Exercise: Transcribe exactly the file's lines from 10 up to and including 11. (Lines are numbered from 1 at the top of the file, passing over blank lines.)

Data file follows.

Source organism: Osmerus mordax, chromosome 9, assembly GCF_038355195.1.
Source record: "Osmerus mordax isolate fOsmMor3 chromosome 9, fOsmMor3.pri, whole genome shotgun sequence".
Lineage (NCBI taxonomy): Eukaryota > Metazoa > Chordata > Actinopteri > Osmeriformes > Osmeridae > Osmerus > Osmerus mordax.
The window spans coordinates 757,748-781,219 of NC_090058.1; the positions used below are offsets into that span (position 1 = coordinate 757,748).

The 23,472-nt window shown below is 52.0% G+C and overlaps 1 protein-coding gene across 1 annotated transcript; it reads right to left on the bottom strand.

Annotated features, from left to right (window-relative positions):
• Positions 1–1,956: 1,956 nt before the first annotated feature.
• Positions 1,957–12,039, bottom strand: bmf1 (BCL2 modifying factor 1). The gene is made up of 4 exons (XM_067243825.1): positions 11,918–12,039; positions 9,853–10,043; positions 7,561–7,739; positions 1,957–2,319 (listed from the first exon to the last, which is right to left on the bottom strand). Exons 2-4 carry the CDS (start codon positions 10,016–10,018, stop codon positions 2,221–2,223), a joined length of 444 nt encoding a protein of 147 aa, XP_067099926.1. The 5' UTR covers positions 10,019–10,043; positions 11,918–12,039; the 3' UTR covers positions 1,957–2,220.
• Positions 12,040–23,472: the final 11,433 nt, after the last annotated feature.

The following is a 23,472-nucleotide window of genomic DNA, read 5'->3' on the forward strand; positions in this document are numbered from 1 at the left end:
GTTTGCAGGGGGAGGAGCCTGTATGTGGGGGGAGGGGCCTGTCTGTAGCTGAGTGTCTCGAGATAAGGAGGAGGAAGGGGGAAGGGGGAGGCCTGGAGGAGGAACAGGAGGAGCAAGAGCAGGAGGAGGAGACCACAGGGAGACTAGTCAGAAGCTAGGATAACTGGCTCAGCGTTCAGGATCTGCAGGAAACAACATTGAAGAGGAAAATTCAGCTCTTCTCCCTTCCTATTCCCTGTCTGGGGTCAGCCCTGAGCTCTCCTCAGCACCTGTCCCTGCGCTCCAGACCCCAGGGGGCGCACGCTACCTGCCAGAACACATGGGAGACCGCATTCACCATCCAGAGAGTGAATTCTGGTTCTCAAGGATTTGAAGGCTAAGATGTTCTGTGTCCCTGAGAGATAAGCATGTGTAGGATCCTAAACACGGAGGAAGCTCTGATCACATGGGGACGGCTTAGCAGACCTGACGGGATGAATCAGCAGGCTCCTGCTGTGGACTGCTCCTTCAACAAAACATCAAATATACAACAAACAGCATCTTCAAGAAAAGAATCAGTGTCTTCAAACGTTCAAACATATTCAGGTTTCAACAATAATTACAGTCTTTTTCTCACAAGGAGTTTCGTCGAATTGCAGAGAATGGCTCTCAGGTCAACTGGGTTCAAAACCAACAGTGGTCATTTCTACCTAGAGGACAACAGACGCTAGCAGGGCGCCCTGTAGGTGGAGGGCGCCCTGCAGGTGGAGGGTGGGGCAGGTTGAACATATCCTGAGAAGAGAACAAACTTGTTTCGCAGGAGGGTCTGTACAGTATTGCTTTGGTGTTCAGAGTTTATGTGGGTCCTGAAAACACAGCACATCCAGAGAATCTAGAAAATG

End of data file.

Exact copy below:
The following is a 23,472-nucleotide window of genomic DNA, read 5'->3' on the forward strand; positions in this document are numbered from 1 at the left end:
GTTTGCAGGGGGAGGAGCCTGTATGTGGGGGGAGGGGCCTGTCTGTAGCTGAGTGTCTCGAGATAAGGAGGAGGAAGGGGGAAGGGGGAGGCCTGGAGGAGGAACAGGAGGAGCAAGAGCAGGAGGAGGAGACCACAGGGAGACTAGTCAGAAGCTAGGATAACTGGCTCAGCGTTCAGGATCTGCAGGAAACAACATTGAAGAGGAAAATTCAGCTCTTCTCCCTTCCTATTCCCTGTCTGGGGTCAGCCCTGAGCTCTCCTCAGCACCTGTCCCTGCGCTCCAGACCCCAGGGGGCGCACGCTACCTGCCAGAACACATGGGAGACCGCATTCACCATCCAGAGAGTGAATTCTGGTTCTCAAGGATTTGAAGGCTAAGATGTTCTGTGTCCCTGAGAGATAAGCATGTGTAGGATCCTAAACACGGAGGAAGCTCTGATCACATGGGGACGGCTTAGCAGACCTGACGGGATGAATCAGCAGGCTCCTGCTGTGGACTGCTCCTTCAACAAAACATCAAATATACAACAAACAGCATCTTCAAGAAAAGAATCAGTGTCTTCAAACGTTCAAACATATTCAGGTTTCAACAATAATTACAGTCTTTTTCTCACAAGGAGTTTCGTCGAATTGCAGAGAATGGCTCTCAGGTCAACTGGGTTCAAAACCAACAGTGGTCATTTCTACCTAGAGGACAACAGACGCTAGCAGGGCGCCCTGTAGGTGGAGGGCGCCCTGCAGGTGGAGGGTGGGGCAGGTTGAACATATCCTGAGAAGAGAACAAACTTGTTTCGCAGGAGGGTCTGTACAGTATTGCTTTGGTGTTCAGAGTTTATGTGGGTCCTGAAAACACAGCACATCCAGAGAATCTAGAAAATG